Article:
Does dissection of the human cadaver cause anxiety?
by Courteney Collins
As an anatomy student, I am often asked “how do you handle dissections, isn’t it scary?”. Students are taught that dissections provide a good foundation for a doctor-patient relationship (Bastos and Proenca, 2000). However, people begin to view doctors as insensitive, lacking human emotion. Recently there has been much research done on the emotional state medical students face when experiencing dissections.
Fox (1979) described that students are naturally distraught when dissecting a human cadaver and in order to cope with it they develop a “scientific attitude”. The most common reactions to the experience are physical and psychological and have shown to reduce after the first few weeks of dissections (Penney,1985). Despite all the different views, this study proved that anxiety was the most common emotional reaction.
The aim of this research was to study students’ anxiety response to dissection and determine the factors involved in this response.
Three studies were carried out in the dissection room at the department of Human Anatomy and Embryology II at the Complutense University, Madrid, during the 3 academic years 2000–2003.The participants of the study were first time matriculants in the anatomy department. In the three studies, the student’s anxiety level was measured at different times and the student’s anxiety trait.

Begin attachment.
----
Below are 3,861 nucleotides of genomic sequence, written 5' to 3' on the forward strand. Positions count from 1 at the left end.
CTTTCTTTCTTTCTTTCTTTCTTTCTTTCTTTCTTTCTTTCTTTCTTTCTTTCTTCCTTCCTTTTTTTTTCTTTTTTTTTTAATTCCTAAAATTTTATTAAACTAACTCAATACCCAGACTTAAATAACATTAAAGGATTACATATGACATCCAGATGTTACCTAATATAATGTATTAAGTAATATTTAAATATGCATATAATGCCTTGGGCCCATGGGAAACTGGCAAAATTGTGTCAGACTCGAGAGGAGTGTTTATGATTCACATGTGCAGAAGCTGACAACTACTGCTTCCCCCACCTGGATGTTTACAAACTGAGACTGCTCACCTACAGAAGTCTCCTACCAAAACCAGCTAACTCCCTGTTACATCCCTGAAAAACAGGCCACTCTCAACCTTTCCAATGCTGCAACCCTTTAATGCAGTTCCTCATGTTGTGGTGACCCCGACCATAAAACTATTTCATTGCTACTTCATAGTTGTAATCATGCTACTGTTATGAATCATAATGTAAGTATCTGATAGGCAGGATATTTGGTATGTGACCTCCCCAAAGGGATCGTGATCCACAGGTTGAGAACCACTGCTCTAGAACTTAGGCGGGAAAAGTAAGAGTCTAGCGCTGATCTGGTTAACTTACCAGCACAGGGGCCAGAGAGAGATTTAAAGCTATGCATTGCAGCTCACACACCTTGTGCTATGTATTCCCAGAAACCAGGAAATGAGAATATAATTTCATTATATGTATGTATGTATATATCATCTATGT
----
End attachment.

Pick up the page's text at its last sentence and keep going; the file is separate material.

The first study showed that students anxiety levels decreased the more they experienced dissections. It makes sense that most students experience anxiety because they don’t know what to expect.
The second study demonstrated that the once students became comfortable with dissections, their anxiety reaction was a result of personal traits. This means that those who found it “scarier” had higher anxiety levels.
The third study found that by showing students videos or pictures from the dissection room, it reduces their anxiety levels when completing their first dissection.
Although students experience different emotions when they begin human dissections, anxiety is the most important. Anxiety was even one of the reasons for removing cadaver dissections from teaching practices (Aziz et al.,2002). So, to answer the question, yes, it is scary, and it can be challenging at times. But without this experience, how will it help future doctors when anatomy is so important?
This study proved that most effective solution is gradual exposure before dissecting a cadaver for the first time. Students should also be taught to have an ethical and humanistic approach to the cadaver. We should remember that “The human body is the most complex system ever created. The more we learn about it, the more appreciation we have about what a rich system it is.”- Bill Gates.
Arráez‐Aybar, L.A., Casado‐Morales, M.I. and Castaño‐Collado, G., 2004. Anxiety and dissection of the human cadaver: an unsolvable relationship?. The Anatomical Record Part B: The New Anatomist: An Official Publication of the American Association of Anatomists, 279(1), pp.16-23.
Aziz MA, McKenzie JC, Wilson, JS, Cowie RJ, Ayeni SA, Dunn BK. 2002. The human cadaver in the age of biomedical informatics. Anat Rec (New Anat) 269:20–32.
Bastos LAM, Proenc¸a MA. 2000. A pra´ tica anato´mica e a formac¸a˜o me´dica. Pan Am J Public Health 7:395–402.
Fox RC. 1979. Essays in medical sociology: journeys into the field. New York: John Wiley and Sons.
Penney JC. 1985. Reactions of medical students to dissection. J Med Educ 60:58–60.